Original Research ARTICLE
Colloidal Synthesis of Bulk-Bandgap Lead Selenide Nanocrystals
- 1University of Illinois at Chicago, United States
Lead selenide quantum dots (QDs) are low-bandgap IV-VI semiconducting nanomaterials that have been studied for a variety of applications. Their preparation using colloidal methods can produce small spherical to larger cubic nanocrystals, with an upper limit of ~17 nm reported to date. Here we describe methods for preparing cubic PbSe nanocrystals over a 20→40 nm size range using a twostep procedure. Specifically, ~10 nm PbSe QDs are generated using the rapid injection method, the products from which are overcoated with additional lead and selenium precursors. The use of two lead reagents were studied; lead oleate resulted in a maximum of 20 nm cubes, while more reactive lead hexyldecanoate resulted in much larger nanomaterials with bulk bandgaps. However, PbSe samples prepared with lead hexyldecanoate also contained agglomerates. Special care must be taken when characterizing larger strained nanomaterials with X-ray powder diffraction, for which the Scherrer equation is inadequate. A more rigorous approach using the Williamson-Hall method provides characterizations that are consistent with electron microscopy analysis.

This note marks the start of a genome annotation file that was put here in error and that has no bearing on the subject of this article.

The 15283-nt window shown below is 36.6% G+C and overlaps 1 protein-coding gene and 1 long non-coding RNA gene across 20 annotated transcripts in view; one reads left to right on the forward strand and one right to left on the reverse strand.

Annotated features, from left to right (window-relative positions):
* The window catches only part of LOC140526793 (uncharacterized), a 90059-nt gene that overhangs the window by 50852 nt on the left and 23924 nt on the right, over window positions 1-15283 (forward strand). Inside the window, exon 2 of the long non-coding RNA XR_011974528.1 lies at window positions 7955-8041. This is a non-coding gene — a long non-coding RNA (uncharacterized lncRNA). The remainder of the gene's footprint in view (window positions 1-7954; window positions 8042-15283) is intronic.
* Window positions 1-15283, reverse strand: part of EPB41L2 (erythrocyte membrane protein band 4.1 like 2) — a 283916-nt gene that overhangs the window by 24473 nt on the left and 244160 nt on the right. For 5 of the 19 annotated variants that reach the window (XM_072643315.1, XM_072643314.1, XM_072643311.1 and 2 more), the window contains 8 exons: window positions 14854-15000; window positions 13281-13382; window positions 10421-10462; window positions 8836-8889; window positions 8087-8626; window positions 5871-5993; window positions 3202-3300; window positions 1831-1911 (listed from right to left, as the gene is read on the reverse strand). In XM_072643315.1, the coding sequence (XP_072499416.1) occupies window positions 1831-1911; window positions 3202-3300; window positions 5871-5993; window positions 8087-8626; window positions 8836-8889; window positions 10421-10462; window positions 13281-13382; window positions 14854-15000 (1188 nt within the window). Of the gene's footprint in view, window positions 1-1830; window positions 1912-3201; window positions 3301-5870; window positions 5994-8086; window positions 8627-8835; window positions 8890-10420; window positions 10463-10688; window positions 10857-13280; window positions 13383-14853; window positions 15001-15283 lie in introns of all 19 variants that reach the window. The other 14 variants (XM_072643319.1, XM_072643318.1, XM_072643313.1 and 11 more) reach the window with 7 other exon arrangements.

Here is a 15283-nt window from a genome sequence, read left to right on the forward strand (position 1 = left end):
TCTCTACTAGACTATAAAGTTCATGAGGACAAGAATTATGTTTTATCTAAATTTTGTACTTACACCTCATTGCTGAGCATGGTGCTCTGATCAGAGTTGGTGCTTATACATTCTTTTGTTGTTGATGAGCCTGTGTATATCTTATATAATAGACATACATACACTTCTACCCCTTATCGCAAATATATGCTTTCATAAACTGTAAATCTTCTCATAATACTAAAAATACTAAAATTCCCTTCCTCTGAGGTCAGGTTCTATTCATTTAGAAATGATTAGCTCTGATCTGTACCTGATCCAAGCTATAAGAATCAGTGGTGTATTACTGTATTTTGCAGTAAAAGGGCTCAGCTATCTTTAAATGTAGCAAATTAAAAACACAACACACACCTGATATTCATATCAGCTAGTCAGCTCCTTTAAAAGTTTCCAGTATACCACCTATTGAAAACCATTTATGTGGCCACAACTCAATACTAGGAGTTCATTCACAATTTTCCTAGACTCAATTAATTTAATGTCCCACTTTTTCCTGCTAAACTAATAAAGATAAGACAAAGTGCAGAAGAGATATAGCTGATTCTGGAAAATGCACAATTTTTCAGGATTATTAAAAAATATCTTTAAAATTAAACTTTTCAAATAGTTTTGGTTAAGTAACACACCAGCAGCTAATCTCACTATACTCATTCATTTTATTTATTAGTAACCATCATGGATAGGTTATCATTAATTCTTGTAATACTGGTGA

Keywords: Lead selenide (PbSe), Quantum dots (QD), Nanocrystals (NCs), semiconductor, X-ray diff raction analysis
Received: 31 Aug 2018;
Accepted: 30 Oct 2018.
Edited by:Ou Chen, Brown University, United States
Reviewed by:Huaibin Shen, Key Laboratory for Special Functional Materials, Ministry of Education, Henan University, China
Liangfeng Sun, Bowling Green State University, United States
Copyright: © 2018 Abeywickrama, Hassan and Snee. This is an open-access article distributed under the terms of the Creative Commons Attribution License (CC BY). The use, distribution or reproduction in other forums is permitted, provided the original author(s) and the copyright owner(s) are credited and that the original publication in this journal is cited, in accordance with accepted academic practice. No use, distribution or reproduction is permitted which does not comply with these terms.
* Correspondence: Prof. Preston T. Snee, University of Illinois at Chicago, Chicago, 60607, Illinois, United States, firstname.lastname@example.org